Vineyard greens a garden

Wine doesn’t normally top the list of contributions to childhood nutrition, but a new California winery with an affinity for New Orleans is now supporting one local effort that is making school lunch healthier. To mark its recent debut, the new Presqu’ile Winery made a $200,000 contribution to the Edible Schoolyard program in New Orleans, which uses organic gardening and seasonal cooking as hands-on teaching tools to support classroom lessons.

The winery, located along California’s central coast, was begun by members of the Murphy family of the Arkansas-based Murphy Oil Corp., who made the donation through their nonprofit, The Murphy Foundation.

“New Orleans is, in essence, our second home,” says Madison Murphy, a founder of Presqu’ile Winery.

Murphy and his family have lived here intermittently throughout the years and their winery is named for a family home in nearby Pass Christian, Miss., which was destroyed by Hurricane Katrina. Acknowledging the challenges of launching a new wine brand, Murphy says he and his partners began looking for partner organizations and discovered the Edible Schoolyard.

“We want to try to find communities where we can work with an organization and make a difference while getting our brand out there,” Murphy says. “Can we do what we’re doing here in every market? No. But this place is special to us. This is home.”

The Edible Schoolyard in New Orleans is the first expansion of the original program developed in Berkeley, Calif., by chef and food activist Alice Waters. The program comes as a response to the diminished quality of school lunch and the dominance of processed and sugary foods in children’s diets. Youth advocates say factors like these contribute to the country’s childhood obesity epidemic.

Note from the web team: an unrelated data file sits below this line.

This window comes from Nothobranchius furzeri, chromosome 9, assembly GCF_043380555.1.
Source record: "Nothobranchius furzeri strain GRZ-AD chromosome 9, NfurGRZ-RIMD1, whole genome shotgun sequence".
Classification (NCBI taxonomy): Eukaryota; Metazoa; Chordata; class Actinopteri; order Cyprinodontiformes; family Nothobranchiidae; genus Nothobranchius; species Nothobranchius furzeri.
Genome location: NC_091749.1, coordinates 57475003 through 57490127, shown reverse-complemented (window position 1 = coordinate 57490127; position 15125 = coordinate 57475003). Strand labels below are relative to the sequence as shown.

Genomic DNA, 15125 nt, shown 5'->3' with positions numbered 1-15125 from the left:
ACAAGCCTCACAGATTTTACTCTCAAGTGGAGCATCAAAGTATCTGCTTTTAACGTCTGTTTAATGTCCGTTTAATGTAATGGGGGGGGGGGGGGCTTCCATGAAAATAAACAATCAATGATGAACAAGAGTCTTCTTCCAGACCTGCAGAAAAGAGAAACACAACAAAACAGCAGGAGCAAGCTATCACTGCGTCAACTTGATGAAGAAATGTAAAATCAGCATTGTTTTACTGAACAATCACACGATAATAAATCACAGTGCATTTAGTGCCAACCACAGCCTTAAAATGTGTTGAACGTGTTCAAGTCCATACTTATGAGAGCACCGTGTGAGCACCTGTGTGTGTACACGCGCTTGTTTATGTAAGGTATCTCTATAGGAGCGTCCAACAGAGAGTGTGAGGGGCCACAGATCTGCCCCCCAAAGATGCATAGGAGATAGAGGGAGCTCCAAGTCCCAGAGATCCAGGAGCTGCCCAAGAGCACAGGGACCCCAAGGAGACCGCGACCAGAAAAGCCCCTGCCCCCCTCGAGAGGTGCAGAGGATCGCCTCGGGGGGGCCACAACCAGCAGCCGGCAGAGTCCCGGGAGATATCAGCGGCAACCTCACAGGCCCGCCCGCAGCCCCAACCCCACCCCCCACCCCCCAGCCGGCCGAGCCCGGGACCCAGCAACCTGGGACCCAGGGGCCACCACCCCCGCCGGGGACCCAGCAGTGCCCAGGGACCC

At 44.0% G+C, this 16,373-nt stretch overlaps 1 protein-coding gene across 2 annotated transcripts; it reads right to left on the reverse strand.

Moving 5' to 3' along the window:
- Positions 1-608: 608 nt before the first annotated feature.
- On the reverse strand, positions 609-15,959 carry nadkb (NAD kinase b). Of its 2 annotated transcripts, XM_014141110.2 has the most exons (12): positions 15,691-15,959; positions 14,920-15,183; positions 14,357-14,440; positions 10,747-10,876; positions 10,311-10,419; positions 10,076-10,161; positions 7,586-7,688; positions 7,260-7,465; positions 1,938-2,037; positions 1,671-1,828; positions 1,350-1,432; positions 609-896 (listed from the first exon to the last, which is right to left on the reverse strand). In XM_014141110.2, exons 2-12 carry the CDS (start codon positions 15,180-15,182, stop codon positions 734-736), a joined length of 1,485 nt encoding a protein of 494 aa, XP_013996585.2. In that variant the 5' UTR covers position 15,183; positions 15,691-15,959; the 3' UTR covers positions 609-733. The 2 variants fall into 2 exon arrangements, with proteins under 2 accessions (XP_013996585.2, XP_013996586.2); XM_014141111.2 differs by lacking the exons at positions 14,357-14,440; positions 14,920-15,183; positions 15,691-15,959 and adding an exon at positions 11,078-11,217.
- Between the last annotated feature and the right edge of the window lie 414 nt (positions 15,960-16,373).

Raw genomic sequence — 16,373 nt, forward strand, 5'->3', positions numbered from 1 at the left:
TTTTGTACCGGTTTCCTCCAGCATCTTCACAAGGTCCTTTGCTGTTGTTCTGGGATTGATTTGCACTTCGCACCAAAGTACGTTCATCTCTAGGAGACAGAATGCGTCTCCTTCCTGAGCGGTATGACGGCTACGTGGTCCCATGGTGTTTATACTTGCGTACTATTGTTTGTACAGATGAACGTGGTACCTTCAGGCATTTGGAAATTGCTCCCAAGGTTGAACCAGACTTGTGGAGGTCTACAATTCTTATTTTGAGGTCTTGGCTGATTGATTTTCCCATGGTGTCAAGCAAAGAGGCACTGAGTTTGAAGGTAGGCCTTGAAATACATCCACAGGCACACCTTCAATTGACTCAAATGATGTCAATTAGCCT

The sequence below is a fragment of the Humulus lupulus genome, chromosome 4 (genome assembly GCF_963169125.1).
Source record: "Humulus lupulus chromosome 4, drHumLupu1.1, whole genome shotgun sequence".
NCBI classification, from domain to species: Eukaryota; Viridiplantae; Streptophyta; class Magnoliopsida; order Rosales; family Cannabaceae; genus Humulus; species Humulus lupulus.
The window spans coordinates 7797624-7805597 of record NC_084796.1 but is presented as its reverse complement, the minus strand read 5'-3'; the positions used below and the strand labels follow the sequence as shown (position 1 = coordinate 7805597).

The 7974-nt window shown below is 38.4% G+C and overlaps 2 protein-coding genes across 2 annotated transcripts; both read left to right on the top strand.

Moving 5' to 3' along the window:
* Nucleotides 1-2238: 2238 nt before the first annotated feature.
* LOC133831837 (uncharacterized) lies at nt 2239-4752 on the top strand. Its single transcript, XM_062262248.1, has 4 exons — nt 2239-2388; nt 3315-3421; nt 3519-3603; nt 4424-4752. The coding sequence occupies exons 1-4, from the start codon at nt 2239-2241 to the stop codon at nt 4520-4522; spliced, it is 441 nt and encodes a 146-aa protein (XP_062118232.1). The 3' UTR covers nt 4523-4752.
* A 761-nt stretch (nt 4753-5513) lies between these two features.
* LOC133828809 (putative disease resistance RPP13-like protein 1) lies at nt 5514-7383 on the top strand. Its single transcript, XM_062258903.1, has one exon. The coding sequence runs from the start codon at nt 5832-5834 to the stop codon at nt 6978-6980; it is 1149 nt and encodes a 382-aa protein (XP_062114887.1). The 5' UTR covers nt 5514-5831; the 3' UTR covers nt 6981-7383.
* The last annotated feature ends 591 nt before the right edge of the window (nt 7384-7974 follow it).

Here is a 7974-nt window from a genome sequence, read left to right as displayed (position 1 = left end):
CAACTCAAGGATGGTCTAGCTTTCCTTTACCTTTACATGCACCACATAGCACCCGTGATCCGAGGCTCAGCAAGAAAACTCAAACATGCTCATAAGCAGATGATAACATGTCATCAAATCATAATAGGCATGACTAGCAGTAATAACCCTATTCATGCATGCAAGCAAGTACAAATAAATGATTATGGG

The Edible Schoolyard was established in 2006 at Uptown’s Samuel J. Green Charter School, a public school teaching kindergarten through eighth grade. The program marries lunchtime nutrition, classroom education and hands-on gardening with a sprawling vegetable patch on school grounds and a state-of-the-art teaching kitchen in the cafeteria. Local funders, especially the Emeril Lagasse Foundation, have long supported the program and school leaders say the new contribution from Presqu’ile and the Murphy Foundation will help too.

“This (donation) will allow us to continue to nourish our kids’ minds, bodies and spirits,” says Dr. Tony Recasner, president of FirstLine Schools, which operates Green and three other charter schools in New Orleans.

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